Khao Sam Kaeo

Khao Sam Kaeo
An Early Port-City between the Indian Ocean and the South China Sea

Edited by Bérénice Bellina

Édition: EFEO
Collection : Mémoires archéologiques
Numéro de collection: 28
ISBN-13 : 978 2 85539 427 5
21 x 28 cm, 675 p., Ill., English
Prix : 65,00 €

Two thousand years ago, the Wu Emperor of China sent south a naval expedition to seek opportunities to increase trade. The leaders en-countered a Southeast Asian kingdom, with an established government, laws, cities and flourishing trade with India and Rome. The expedition report survives in the Chinese dynastic archives, and poses a fascinating challenge to archaeologists: what was the nature of this maritime Silk Road, when did it begin, what manner of people ran it, and how did it affect their lives? Answers to these key questions are now emerging from five years of excavations and a decade of intense analyses that centre on the Kra Isthmus, the narrow neck of land that provides the easiest passage between the Indian Ocean and the South China Sea. Here, the trade route is dominated by the urban centre of Khao Sam Kaeo, a sprawling settlement atop four hills, next to the Tha Tapao River. For the first time in Southeast Asia, a multidisciplinary project involving geoarchaeology, botany and metallurgy, combined with geographical information systems, has been deployed to unravel the timing of the emergence of the maritime Silk Road and its social impact. We have found that its origins are far earlier than suspected, stretching back into the 4th century BC. Over the centuries, Khao Sam Kaeo became a cosmopolitan hub that drew merchants and artisans from India and other Asian horizons. Gold and silver, carnelian and glass jewellery came from new workshops. In the fields beyond the city walls, new crops of Indian origin were grown alongside the traditional rice fields. Chinese ceramics, Vietnamese bronzes, even Roman tradewares made their way to the markets of Southeast Asia. The vital importance of Khao Sam Kaeo in documenting and illuminating the early maritime trade is seen in the later rise of states like Pasai, Banten, Melaka and Ayutthaya. Here again, on a magnified scale, there were highly specialised manufacturing industries con-trolled by powerful kings. Revealing the deep seated cultural changes that took place at Khao Sam Kaeo thus illuminates for the first time a critical stage in the history of Southeast Asia.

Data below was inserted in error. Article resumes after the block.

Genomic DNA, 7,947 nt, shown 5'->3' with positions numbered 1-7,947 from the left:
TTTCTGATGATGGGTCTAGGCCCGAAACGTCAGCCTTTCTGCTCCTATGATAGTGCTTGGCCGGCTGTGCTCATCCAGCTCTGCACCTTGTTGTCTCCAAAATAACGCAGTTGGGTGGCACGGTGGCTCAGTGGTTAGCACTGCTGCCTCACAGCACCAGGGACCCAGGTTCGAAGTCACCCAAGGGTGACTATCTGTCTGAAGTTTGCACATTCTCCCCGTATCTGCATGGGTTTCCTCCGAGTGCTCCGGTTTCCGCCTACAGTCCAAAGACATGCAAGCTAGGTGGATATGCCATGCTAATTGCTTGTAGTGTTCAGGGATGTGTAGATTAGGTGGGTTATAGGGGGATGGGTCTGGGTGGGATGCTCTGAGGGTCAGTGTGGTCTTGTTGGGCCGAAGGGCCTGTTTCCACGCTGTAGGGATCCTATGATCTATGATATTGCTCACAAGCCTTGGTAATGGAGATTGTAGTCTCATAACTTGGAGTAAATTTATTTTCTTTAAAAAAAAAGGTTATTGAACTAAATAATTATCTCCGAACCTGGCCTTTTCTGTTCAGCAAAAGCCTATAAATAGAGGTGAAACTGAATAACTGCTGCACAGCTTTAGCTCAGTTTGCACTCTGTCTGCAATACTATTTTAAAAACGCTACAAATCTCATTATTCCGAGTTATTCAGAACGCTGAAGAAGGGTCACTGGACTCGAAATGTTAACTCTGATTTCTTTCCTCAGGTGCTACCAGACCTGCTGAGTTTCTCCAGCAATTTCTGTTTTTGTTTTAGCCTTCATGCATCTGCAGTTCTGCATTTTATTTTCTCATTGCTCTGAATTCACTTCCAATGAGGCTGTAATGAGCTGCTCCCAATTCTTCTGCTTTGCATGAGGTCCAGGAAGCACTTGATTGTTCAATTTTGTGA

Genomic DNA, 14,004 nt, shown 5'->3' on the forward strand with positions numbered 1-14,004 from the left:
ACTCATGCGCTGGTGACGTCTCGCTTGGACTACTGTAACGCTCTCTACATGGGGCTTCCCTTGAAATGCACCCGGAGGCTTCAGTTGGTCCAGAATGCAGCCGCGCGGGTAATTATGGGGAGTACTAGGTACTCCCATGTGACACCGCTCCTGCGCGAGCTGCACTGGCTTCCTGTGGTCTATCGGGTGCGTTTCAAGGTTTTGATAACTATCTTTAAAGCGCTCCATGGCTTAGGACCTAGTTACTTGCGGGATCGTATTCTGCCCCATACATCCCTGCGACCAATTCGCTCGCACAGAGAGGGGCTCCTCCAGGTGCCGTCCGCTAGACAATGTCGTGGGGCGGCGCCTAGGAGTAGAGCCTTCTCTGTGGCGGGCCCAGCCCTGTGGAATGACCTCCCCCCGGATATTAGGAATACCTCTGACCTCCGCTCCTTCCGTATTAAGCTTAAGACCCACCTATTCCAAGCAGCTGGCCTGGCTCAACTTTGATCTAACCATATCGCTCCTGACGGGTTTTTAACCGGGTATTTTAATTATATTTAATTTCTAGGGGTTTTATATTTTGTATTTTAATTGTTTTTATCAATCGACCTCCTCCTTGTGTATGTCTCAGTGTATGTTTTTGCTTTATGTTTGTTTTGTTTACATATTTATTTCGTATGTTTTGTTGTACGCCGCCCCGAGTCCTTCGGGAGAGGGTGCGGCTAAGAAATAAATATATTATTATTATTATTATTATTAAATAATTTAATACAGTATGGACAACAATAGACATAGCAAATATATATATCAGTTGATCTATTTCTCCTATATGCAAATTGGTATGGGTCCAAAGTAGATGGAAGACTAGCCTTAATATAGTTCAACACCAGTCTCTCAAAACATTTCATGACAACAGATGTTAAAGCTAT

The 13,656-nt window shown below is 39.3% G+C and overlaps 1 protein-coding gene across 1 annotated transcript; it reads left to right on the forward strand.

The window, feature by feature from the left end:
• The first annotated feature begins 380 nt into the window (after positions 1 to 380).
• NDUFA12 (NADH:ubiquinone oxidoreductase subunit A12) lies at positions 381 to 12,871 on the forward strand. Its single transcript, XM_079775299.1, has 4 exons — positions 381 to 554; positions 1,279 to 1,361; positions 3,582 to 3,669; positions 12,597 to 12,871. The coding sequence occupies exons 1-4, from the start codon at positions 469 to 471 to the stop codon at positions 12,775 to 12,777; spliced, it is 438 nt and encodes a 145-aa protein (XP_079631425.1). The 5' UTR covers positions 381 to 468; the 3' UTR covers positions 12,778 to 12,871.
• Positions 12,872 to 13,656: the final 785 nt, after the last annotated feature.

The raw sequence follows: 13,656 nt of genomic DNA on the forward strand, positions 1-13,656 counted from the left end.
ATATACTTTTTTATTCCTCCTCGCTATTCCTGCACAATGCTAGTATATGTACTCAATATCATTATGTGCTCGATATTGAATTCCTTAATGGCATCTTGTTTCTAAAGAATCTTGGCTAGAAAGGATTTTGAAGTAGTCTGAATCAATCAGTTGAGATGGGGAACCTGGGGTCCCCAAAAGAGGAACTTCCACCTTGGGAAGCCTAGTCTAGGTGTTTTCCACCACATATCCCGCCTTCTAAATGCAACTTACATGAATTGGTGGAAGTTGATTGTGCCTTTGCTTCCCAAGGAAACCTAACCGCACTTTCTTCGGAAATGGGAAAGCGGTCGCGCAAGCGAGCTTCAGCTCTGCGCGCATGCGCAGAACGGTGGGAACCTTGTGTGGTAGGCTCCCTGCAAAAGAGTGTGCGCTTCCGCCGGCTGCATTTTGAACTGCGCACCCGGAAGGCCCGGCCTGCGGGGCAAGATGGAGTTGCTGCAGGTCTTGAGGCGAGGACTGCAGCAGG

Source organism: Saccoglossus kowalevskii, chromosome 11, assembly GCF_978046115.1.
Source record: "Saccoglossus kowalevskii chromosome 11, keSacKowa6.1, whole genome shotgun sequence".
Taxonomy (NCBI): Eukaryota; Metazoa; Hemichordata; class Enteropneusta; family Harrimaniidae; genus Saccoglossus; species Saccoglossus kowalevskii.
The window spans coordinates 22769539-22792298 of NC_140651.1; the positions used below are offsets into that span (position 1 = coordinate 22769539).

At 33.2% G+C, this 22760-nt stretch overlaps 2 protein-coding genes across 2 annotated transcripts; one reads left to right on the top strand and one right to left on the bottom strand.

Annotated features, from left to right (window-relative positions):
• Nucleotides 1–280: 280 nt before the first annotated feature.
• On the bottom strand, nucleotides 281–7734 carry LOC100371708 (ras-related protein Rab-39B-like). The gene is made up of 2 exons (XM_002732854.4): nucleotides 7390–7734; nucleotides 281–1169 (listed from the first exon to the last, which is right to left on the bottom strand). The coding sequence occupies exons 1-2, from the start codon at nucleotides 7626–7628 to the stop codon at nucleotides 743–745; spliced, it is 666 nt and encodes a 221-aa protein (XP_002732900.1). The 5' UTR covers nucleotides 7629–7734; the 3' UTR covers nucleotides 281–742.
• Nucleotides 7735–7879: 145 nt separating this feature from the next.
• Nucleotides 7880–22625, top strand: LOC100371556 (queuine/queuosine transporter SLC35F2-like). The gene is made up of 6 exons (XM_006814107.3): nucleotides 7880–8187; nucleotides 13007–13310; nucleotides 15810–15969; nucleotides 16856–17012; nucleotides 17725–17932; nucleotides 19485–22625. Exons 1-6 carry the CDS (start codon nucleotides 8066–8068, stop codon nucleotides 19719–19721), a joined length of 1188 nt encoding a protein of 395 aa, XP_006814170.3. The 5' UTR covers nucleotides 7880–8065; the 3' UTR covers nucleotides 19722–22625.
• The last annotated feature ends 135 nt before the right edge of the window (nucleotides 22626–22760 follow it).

Commander l’ouvrage



Bérénice Bellina with the collaboration of Praon Silapanth



The Geography of the Upper Peninsula and the Palaeo Environment of Khao Sam Kaeo Geoarchaeology Landscape Formation and Transformation
S. Jane Allen

Archaeobotany Evidence of Exchange Networks and Agricultural Practices
Cristina Castillo

Resin Identification
by GC-MS Pauline Burger, Armelle Charrié-Duhaut, Jacques Connan & Pierre Albrecht



The Settlement of Khao Sam Kaeo Morphology and Dimensions
Bérénice Bellina & Vincent Bernard

Settlement’s Organisation: Locating Different Activities
Bérénice Bellina & Vincent Bernard

Chronological Sequence of the Occupation
Bérénice Bellina-Pryce

Spatial Analysis of an Early Port-City
Julie Malakie & Andrew Bevan



Study of Socio-Technical Systems Local and Regional Pottery Traditions
Phaedra Bouvet

Indian Fine Wares Phaedra Bouvet Lustrous Black and Red Wares
Phaedra Bouvet

Rotative Kinetic Energy-Produced Pottery
Phaedra Bouvet

The South China Sea-Related Ceramics
Aude Favereau, Bérénice Bellina, Guillaume Épinal & Phaedra Bouvet

The Han Ceramics
Sophie Peronnet & Sachipan Srikanlaya

Maritime Silk Roads Stone Ornament Industries
Bérénice Bellina

Nephrite and Mica Industries: A Link towards the Austronesian World
Hsiao-chun Hung & Yoshiyuki Iizuka

Stone Adzes Corpus
Tessa Boer-Mah

The Metallurgical Industries
Thomas Oliver Pryce, Mercedes Murillo-Barroso, Lynn Biggs, Marcos Martinón-Torres & Bérénice Bellina

Glass from an Early Southeast Asian Producing and Trading Centre
Laure Dussubieux & Bérénice Bellina

Stone Seals and Intaglios from Khao Sam Kaeo
Brigitte Borell with contributions by Harry Falk



Khao Sam Kaeo: A Cosmopolitan Port-City or City-State in the South China Sea? The Beginning of the Urban Narratives in South and Southeast Asia
Bérénice Bellina

Was Khao Sam Kaeo a Cosmopolitan City and an Incipient City-State?
Bérénice Bellina

Bérénice Bellina